A FEW weeks ago, I was interviewed outside Arsenal’s Emirates Stadium by Spanish TV on the subject of club ownership and the European Super League concept. As I was speaking, there were a few irate Arsenal fans in the background shouting their disapproval of their own owner and the broader issue of billionaire club owners.
Although the European Super League debacle has gone away for the time being, it is likely to return. The underlying narrative has been about some billionaires misunderstanding the game and selling the souls of their clubs. Regardless of the motives of these people, they do own the clubs concerned, both legally and financially. They paid good money for their assets. In theory they can do precisely what they like with those assets, no matter how many people protest.
Most fans, when their club is taken over or sold by legacy owners, may wonder what lies in store, but generally, the financial benefit of a Russian oligarch, middle eastern oil man or Asian tycoon enthuses them for a while. To many, the cash influx means transformation of a club or salvation. Chelsea, for example, moved from being an under-achiever to one of the world’s top clubs, creating history by the season.
On the other hand, the attractiveness of an established super club as a portfolio asset has often resulted in playing performance stagnating – such as at Manchester United and Arsenal. While Chelsea’s fans love Roman Abramovich as he’s funded something of a supermarket trolley-dash, Arsenal and Manchester United’s financial performance – largely dismissed by supporters – has been acceptable for their US owners.
Now, Arsenal fans are urging Stan Kroenke to get out of “their club”. Kroenke and his contemporaries are, de facto benefactors. The fans complain about a club’s lack of “ambition”, which invariably means a reluctance to spend money in the market, while also moaning if a club raises prices or makes adjustments to accommodate the spending.
As far as some folk are concerned, owners are supposed to stump-up and shut-up, providing the resources to facilitate success. Mike Ashley at Newcastle United is not popular with the fans but Newcastle have remained a relatively stable club. However, the last piece of silverware was won in 1969 and the last domestic trophy was secured in 1955. Newcastle fans have been longing for the club to be sold and it almost happened when the Saudi Arabian sovereign wealth fund made a bid.
Fans point to owners that don’t “engage”, but at Chelsea, Abramovich’s voice has rarely been heard. But regardless of this, the Russian will always be seen as a good owner given the club’s record since 2003.
For all the claims they want engagement, empathy and cultural alignment, what speaks loudest of all is simple – money. So does the money give you license to do as you please? In virtually all aspects of global business, it does, but not necessarily in football.
What attracted the likes of the Glazers, Kroenke, Fenway and Abramovich to British football was the attractive revenue streams the growth trajectory and the links to customer bases. This may appear transactional, but the commercialisation and globalisation of football has made it appealing to investors, people who know how to run global businesses.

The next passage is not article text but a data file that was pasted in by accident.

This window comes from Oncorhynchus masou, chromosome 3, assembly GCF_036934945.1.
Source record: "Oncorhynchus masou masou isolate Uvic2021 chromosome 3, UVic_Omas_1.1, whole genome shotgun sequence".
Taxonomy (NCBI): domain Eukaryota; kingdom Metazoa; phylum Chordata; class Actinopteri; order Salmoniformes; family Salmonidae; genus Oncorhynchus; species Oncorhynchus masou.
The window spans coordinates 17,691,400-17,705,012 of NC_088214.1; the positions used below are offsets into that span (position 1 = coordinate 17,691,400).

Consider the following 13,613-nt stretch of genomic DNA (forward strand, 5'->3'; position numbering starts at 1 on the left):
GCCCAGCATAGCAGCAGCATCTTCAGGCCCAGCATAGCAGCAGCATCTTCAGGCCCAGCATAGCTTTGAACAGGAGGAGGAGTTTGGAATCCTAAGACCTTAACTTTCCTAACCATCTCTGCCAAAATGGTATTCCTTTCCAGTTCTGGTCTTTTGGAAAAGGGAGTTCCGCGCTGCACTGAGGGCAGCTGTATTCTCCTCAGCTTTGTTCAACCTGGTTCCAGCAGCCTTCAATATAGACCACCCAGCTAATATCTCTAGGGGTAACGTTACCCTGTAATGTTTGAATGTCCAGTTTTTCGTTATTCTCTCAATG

Naturally, in a situation where income and profitability appears to be compromised, owners will invariably look for solutions to ensure stability and future growth. It’s not exactly “live by the sword, die by the sword”, but if you have prospered from football capitalism, which some clubs undoubtedly have, you will also be vulnerable to the downside of the free market.
And football ownership, predominantly, is a one-person board game, it’s not often that equity markets reward holders of football shares. This all flies in the face of the traditional football model, but the days of flat caps, terraces, Bovril and poor stadiums have largely gone.
So would life be better without the billionaires? Who will they sell to if that moment arrives? For every unhappy fan, there are others who long for a billionaire to drive into town and buy their club – to make them competitive (another term for big spenders in the market). As former England international John Barnes recently said, everyone wants their club to be richer than the next one and to win prizes. They urge their clubs to pay £ 100 million for an Erling Haaland, yet they don’t always want the baggage that comes with that status.
Increasingly, British football fans are looking across to continental Europe at the model in Germany, the 50+1 system. There’s a lot to admire about German football and its ethics, but it may be too late for Premier League clubs to adopt such a concept. For a start, club owners may not play ball (why would they?) and the mechanics behind the transition may take years. But Britain can learn from Germany.
Whatever the solution, we have reached a point in time where better governance, financial reality and corporate behaviour within football has to be addressed. It’s a crucial time and the opportunity should not be wasted, but instead of banishing the money men, maybe stronger regulation and governing bodies with more teeth need to be introduced as soon as possible. In the meantime, fans should be careful what they wish for.
This article appeared in Football Weekends magazine. Reproduced by permission.